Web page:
G | 6'6" | 190 LBS.
14.6 PPG | 6.0 RPG | 7.6 APG
14.6 PPG | 6.0 RPG | 7.6 APG
* Photo courtesy of Getty Images
Opinions expressed on this page are solely those of the author(s) and don't represent the opinions of the Celtics front office.
Why You Might Know Him
Lonzo Ball began his college career this season as one of the most hyped freshmen in the nation, in part because of his prior success at Chino Hills High School, which he led to the No. 1 ranking in the nation, and in part because of his father Lavar Ball’s outspoken admiration. The 6-foot-6 UCLA point guard had no problem living up to the pressure, as he averaged 14.6 points, 6.0 rebounds and 7.6 assists per game and was named Wayman Tisdale Freshman of the Year. Many believe that Ball is the top distributor of his draft class, which is no surprise after he led the NCAA in assists by a mile.
Possessions Scouted from 2016-17 Season:
OFFENSE: 20.1 percent of possessions
DEFENSE: 22.7 percent of possessions
Lonzo Ball is a pass-first point guard who makes his teammates better. He makes the game look easy and plays with great poise on the court. The ball is a part of him on the court. He is a supremely talented passer who can make every pass in the book with soft touch. He sees things before they happen and sets his teammates up for success. He has outstanding anticipation and vision. He’s decisive on the court, be it with a move he’s making, with a pass he’s making, or with a shot he’s taking. Ball has a quick first step and covers a lot of ground quickly. He drives with leverage and strength. Ball has an unorthodox release, but he has a beautiful follow through. It works for him, and I don’t anticipate it will result in his shot being blocked more often than a normal release. He is an outstanding finisher in the paint with both hands. He is a very good overall athlete who has the potential to be a high-level defender. He has great feet and hips and lateral agility. He gets around screens at a high level. His only weaknesses defensively are that he doesn’t trust his teammates enough, and he doesn’t give great effort when he’s off the ball. If he corrects those two issues and finishes all defensive possessions, he could become the best player to come out of this draft class.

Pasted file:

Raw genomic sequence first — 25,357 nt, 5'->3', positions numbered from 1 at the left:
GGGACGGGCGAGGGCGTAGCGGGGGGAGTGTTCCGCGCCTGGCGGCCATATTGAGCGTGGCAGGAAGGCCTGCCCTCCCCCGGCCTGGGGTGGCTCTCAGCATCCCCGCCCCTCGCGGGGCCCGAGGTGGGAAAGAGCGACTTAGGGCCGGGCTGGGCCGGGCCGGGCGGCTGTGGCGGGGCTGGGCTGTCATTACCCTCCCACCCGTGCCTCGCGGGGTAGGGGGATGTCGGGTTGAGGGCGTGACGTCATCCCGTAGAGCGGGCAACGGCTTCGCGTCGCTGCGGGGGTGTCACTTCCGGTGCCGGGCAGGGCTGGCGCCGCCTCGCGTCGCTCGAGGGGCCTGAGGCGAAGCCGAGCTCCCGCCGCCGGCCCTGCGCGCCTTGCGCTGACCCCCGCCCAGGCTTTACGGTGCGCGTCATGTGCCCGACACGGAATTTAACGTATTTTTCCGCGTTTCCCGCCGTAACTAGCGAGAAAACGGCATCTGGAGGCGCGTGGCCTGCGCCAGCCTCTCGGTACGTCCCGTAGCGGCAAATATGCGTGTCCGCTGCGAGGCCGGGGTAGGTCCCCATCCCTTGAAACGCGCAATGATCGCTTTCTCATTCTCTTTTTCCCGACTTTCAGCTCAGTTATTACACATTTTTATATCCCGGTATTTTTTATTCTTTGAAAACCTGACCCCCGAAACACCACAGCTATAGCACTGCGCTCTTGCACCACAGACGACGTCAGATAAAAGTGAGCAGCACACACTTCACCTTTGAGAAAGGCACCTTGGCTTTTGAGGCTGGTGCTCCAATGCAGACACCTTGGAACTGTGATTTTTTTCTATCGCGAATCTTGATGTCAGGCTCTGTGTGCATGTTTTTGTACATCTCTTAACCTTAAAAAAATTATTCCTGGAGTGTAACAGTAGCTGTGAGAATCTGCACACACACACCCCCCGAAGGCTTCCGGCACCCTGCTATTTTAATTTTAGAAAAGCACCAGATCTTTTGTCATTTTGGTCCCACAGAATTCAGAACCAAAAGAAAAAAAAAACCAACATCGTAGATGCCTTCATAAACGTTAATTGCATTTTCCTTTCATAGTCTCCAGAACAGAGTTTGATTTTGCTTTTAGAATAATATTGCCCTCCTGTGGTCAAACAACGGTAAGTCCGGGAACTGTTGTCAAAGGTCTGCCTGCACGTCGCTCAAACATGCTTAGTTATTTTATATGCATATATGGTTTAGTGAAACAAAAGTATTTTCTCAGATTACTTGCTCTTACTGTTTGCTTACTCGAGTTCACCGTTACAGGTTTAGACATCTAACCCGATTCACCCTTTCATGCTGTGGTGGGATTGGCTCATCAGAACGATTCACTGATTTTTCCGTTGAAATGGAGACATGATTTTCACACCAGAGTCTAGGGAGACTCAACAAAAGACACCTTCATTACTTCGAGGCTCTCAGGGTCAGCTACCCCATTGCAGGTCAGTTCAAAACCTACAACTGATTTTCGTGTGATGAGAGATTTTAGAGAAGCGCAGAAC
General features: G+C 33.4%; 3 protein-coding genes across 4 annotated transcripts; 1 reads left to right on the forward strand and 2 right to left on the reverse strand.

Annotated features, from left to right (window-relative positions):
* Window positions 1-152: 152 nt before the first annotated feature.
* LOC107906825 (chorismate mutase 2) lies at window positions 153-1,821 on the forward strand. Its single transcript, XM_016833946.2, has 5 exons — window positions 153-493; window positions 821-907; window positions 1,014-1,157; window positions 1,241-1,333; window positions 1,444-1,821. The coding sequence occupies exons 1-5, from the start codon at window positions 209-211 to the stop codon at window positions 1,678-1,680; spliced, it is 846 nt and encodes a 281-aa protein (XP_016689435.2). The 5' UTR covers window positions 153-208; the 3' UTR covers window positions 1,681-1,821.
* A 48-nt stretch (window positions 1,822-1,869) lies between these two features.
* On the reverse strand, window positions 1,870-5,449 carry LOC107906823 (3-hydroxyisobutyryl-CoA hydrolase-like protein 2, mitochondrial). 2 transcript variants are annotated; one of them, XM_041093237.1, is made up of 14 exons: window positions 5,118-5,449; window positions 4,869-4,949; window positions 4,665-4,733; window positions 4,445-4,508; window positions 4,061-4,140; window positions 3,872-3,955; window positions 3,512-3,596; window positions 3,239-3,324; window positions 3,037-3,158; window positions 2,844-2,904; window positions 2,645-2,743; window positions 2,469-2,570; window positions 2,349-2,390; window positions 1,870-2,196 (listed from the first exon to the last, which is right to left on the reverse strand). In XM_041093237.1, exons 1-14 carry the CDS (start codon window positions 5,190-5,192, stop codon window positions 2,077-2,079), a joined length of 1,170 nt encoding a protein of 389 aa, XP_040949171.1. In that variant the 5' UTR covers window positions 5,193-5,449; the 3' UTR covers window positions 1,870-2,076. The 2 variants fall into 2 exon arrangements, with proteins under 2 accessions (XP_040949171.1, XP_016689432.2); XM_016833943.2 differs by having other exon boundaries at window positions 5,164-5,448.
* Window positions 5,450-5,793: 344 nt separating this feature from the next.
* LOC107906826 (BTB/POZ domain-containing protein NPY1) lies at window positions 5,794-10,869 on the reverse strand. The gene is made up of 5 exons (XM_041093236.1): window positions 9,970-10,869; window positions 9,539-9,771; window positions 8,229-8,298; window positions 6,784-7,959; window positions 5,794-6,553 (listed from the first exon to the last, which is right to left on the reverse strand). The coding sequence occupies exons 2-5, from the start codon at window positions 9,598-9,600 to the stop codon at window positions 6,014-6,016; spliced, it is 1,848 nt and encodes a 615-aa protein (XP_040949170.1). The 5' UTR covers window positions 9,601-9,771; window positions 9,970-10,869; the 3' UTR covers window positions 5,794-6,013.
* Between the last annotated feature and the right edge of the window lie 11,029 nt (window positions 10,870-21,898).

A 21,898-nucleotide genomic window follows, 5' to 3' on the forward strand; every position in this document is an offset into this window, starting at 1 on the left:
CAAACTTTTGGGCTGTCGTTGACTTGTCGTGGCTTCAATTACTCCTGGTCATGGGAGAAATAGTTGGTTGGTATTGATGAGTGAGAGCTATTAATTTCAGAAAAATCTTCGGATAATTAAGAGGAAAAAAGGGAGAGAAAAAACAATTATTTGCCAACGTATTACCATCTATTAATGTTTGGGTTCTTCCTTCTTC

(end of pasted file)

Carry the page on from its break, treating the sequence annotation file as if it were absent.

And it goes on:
Lonzo Anderson Ball was born Oct. 27, 1997 in Anaheim, California to LaVar and Tina Ball. His father played college basketball at Washington State and Cal State Los Angeles, before going on to become a professional football player for the London Monarchs of the World League of American Football. His mother also played college basketball at Cal State Los Angeles. Ball began playing basketball at the age of two. He, along with his two brothers LiAngelo and LaMelo, were all coached by their father until they reached high school. Ball attended Chino Hills High School in Chino Hills, California and played four years for the varsity basketball team. He committed to UCLA as just a sophomore, and his younger brothers later followed in his footsteps by committing to the Bruins’ program as well. During his junior season, Ball averaged 25.0 points, 11.0 rebounds, 9.1 assists, 5.0 blocks and 5.0 steals per game. He then averaged a triple-double during his senior campaign, as he notched 23.9 points, 11.3 rebounds, 11.5 assists and 5.1 steals per game. The three Balls led the Huskies to a 35-0 record and a state title that season, while earning the consensus No. 1 ranking in the nation. Ball was named 2016 Mr. Basketball, an award that has been received by a number of Celtics players in the past, including Legends Paul Pierce and Bill Walton. Ball was also named Mr. Basketball USA, Naismith Prep Player of the Year, Morgan Wootten National Player of the Year and USA Today Boys Basketball Player of the Year. ESPN and Rivals both ranked him as the No. 4 overall recruit in the nation, while 247Sports had him ranked at No. 3 and Scout placed him at No. 7. Ball continued his success at UCLA, where he won the Wayman Tisdale Award as the top freshman in the country. He averaged 14.6 points, 6.0 rebounds and a nation-leading 7.6 assists per game, becoming the first player Pac-12 player to finish with such numbers since 10-time All-Star Jason Kidd did so during the 1992-93 season at Cal-Berkeley. He finished with a UCLA-record 274 total assists, which also surpassed Hall-of-Famer Gary Payton’s previous Pac-12 freshman record of 229 assists. Ball wasn’t only a productive distributor; he was also an extremely efficient shooter. He had the third-highest 2-point percentage in the nation with an absurd 73.2 percent clip, and also shot an impressive 41.2 percent from 3-point range. Ball nearly tallied a triple double during his collegiate debut on Nov. 11, 2016 when he racked up 19 points, 11 assists and eight rebounds during a 119-80 win over Pacific. He notched double-digit assist efforts on seven occasions, including a program freshman-record 14 dimes on March 4 against his father’s former team, Washington State. Ball and the Bruins earned a 3 seed in the NCAA Tournament, and they made it three rounds deep before falling to Kentucky. His top postseason performance came during the second round against Cincinnati as he logged 18 points, nine assists, seven rebounds and two steals en route to a 79-67 win. Along with his freshman of the year nod, Ball was a consensus first-team All-American and was one of five finalists for both national player of the year awards (John R. Wooden Award and Naismith Trophy). He also joined teammates Bryce Alford and T.J. Leaf on the first-team All-Pac-12. On March 25, moments after UCLA’s Sweet-16 loss to Kentucky, Ball declared for the NBA Draft.